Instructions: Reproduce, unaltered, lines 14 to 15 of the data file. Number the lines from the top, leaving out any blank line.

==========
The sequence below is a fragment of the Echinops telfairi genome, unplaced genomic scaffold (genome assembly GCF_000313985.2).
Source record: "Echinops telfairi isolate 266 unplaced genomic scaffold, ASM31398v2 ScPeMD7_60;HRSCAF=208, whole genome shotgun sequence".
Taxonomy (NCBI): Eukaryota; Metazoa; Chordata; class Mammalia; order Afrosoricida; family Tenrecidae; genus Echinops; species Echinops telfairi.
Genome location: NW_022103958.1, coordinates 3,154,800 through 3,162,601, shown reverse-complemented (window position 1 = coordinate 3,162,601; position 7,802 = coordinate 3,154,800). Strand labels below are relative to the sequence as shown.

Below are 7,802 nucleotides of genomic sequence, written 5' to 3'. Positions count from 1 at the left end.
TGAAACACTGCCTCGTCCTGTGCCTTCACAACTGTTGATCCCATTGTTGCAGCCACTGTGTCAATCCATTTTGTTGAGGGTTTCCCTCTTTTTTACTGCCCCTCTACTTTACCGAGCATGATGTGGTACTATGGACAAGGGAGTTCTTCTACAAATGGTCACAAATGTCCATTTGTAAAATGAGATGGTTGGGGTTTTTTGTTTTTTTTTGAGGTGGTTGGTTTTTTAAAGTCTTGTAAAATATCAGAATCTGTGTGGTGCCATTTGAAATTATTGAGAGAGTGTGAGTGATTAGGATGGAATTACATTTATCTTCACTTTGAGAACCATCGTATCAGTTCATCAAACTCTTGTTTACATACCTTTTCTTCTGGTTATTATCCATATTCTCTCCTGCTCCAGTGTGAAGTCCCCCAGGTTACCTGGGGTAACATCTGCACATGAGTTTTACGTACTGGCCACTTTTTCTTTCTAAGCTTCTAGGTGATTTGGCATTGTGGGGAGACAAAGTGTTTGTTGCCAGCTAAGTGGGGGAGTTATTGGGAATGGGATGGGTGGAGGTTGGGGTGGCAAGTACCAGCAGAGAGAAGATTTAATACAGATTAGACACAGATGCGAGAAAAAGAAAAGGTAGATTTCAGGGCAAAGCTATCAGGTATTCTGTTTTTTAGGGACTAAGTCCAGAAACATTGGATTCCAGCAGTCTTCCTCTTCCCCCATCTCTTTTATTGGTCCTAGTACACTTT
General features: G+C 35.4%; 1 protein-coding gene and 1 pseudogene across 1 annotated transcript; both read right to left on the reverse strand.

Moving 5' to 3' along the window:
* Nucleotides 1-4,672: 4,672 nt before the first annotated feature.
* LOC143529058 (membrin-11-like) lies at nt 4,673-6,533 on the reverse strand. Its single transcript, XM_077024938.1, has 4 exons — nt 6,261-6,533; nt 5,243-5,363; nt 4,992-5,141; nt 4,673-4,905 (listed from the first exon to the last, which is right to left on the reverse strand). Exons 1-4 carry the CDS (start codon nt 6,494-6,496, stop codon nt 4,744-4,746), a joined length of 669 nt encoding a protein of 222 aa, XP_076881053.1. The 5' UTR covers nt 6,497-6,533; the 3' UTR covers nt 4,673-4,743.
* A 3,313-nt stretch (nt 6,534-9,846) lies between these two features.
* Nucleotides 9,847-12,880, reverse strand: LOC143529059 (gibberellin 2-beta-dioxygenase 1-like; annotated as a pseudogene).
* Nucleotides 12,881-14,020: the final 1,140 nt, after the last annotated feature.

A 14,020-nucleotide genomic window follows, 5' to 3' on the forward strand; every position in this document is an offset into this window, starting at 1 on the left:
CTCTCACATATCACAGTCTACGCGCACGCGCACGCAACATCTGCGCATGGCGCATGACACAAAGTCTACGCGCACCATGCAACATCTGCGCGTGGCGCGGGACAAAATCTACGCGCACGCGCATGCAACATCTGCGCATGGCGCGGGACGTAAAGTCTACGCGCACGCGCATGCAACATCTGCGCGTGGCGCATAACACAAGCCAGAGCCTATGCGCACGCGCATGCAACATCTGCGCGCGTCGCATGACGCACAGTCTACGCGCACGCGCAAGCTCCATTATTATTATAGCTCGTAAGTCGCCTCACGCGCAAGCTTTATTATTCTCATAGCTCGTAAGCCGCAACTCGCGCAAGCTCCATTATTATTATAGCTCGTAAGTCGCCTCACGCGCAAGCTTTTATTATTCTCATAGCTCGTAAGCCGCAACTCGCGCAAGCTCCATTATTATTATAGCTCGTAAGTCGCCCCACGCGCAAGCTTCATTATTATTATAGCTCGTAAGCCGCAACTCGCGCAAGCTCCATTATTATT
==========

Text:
A 14,020-nucleotide genomic window follows, 5' to 3' on the forward strand; every position in this document is an offset into this window, starting at 1 on the left:
CTCTCACATATCACAGTCTACGCGCACGCGCACGCAACATCTGCGCATGGCGCATGACACAAAGTCTACGCGCACCATGCAACATCTGCGCGTGGCGCGGGACAAAATCTACGCGCACGCGCATGCAACATCTGCGCATGGCGCGGGACGTAAAGTCTACGCGCACGCGCATGCAACATCTGCGCGTGGCGCATAACACAAGCCAGAGCCTATGCGCACGCGCATGCAACATCTGCGCGCGTCGCATGACGCACAGTCTACGCGCACGCGCAAGCTCCATTATTATTATAGCTCGTAAGTCGCCTCACGCGCAAGCTTTATTATTCTCATAGCTCGTAAGCCGCAACTCGCGCAAGCTCCATTATTATTATAGCTCGTAAGTCGCCTCACGCGCAAGCTTTTATTATTCTCATAGCTCGTAAGCCGCAACTCGCGCAAGCTCCATTATTATTATAGCTCGTAAGTCGCCCCACGCGCAAGCTTCATTATTATTATAGCTCGTAAGCCGCAACTCGCGCAAGCTCCATTATTATT